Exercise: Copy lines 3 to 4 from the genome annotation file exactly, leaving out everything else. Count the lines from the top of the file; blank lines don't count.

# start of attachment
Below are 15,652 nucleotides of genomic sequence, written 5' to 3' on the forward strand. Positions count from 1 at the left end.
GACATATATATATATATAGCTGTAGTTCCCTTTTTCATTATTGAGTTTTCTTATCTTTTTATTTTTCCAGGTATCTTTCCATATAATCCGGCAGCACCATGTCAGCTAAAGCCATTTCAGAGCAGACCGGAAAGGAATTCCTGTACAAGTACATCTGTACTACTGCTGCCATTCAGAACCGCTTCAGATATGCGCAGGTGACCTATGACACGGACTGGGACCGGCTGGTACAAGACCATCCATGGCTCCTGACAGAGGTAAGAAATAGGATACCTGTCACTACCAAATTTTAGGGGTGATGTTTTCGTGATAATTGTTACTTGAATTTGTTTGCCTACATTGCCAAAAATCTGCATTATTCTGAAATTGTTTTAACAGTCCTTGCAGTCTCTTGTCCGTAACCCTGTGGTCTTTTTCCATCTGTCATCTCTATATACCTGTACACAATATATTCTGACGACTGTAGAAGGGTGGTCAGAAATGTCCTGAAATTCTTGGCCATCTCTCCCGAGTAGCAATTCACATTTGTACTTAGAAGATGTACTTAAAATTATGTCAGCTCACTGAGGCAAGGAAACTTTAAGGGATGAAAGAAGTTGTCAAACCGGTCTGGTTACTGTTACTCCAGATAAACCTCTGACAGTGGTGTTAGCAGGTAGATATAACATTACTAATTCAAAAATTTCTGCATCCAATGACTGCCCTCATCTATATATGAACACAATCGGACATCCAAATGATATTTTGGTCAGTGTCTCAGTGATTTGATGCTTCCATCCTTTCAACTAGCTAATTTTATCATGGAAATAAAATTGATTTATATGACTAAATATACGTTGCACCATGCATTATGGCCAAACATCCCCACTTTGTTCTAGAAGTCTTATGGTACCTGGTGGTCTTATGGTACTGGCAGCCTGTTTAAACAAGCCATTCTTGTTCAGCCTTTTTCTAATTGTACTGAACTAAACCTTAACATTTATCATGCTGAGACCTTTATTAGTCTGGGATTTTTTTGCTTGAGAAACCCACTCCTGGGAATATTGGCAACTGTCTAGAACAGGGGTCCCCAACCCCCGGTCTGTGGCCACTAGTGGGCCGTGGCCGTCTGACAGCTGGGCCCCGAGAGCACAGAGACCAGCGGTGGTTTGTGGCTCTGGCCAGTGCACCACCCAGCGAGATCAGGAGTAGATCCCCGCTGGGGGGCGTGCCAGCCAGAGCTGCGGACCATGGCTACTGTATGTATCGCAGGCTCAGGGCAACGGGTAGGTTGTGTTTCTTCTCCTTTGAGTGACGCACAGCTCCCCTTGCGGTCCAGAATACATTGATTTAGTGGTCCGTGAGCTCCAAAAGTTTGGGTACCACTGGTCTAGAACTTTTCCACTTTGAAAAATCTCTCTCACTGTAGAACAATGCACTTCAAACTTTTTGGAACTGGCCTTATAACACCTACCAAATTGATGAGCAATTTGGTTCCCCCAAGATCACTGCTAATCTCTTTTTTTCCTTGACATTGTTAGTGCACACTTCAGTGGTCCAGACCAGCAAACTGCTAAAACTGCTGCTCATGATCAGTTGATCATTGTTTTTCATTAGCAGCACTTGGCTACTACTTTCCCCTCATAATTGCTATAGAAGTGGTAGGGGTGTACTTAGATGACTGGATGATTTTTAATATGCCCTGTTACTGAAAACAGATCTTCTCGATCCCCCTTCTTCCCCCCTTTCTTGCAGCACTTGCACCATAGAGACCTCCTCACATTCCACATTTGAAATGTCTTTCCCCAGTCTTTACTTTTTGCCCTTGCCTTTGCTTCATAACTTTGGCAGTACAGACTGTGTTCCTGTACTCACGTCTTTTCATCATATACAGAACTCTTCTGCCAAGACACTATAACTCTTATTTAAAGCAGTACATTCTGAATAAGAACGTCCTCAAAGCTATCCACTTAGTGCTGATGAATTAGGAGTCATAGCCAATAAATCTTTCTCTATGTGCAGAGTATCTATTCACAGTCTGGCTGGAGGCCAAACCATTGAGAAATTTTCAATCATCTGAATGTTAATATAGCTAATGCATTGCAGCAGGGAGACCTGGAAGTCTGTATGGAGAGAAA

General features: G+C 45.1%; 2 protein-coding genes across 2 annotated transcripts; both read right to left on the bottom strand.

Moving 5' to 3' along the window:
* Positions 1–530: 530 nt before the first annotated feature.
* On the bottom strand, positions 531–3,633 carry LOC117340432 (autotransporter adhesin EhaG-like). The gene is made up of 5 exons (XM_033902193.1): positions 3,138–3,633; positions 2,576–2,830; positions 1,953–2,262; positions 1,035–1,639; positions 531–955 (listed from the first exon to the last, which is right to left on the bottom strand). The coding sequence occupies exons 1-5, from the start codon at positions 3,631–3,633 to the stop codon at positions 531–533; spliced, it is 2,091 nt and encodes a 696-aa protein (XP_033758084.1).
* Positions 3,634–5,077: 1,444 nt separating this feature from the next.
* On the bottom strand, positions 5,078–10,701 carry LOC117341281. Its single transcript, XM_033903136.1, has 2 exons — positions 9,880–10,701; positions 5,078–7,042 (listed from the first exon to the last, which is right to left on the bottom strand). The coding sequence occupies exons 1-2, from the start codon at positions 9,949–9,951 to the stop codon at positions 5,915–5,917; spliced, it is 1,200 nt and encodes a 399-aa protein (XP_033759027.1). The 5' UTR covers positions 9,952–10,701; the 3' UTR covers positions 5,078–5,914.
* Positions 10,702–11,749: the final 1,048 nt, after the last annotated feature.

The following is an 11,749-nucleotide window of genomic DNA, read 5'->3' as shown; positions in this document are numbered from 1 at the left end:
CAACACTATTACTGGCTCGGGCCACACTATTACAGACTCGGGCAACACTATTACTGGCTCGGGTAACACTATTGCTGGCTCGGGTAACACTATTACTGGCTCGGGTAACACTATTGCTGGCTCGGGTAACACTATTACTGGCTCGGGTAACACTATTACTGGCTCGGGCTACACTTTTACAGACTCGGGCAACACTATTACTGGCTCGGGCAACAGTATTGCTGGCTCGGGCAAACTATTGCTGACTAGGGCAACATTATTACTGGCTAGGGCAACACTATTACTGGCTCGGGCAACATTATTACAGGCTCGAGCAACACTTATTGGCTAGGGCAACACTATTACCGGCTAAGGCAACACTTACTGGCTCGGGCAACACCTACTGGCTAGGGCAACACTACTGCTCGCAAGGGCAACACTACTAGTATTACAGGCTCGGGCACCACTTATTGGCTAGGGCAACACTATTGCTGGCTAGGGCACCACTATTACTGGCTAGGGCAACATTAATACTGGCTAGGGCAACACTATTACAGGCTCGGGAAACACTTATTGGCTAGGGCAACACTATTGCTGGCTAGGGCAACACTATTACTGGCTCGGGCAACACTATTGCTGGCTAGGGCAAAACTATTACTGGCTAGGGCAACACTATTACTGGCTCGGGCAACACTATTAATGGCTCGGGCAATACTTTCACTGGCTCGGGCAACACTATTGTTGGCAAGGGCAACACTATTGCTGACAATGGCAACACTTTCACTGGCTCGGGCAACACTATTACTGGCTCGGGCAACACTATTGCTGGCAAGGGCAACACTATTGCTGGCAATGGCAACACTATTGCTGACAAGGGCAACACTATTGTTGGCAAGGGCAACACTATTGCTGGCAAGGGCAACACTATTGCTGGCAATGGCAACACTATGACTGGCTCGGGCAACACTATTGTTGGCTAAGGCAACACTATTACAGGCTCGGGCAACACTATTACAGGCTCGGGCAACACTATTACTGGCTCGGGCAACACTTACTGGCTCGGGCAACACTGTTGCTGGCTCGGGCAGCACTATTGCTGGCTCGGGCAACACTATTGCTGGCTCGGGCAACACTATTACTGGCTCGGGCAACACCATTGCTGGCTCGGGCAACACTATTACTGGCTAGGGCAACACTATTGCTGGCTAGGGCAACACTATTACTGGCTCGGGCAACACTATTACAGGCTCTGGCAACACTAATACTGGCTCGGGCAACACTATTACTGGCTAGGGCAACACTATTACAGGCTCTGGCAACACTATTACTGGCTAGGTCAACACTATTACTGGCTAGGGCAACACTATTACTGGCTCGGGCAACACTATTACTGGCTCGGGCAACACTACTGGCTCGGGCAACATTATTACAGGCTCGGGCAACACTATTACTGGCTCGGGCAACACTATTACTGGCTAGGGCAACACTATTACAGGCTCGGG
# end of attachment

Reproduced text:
General features: G+C 45.1%; 2 protein-coding genes across 2 annotated transcripts; both read right to left on the bottom strand.

Moving 5' to 3' along the window: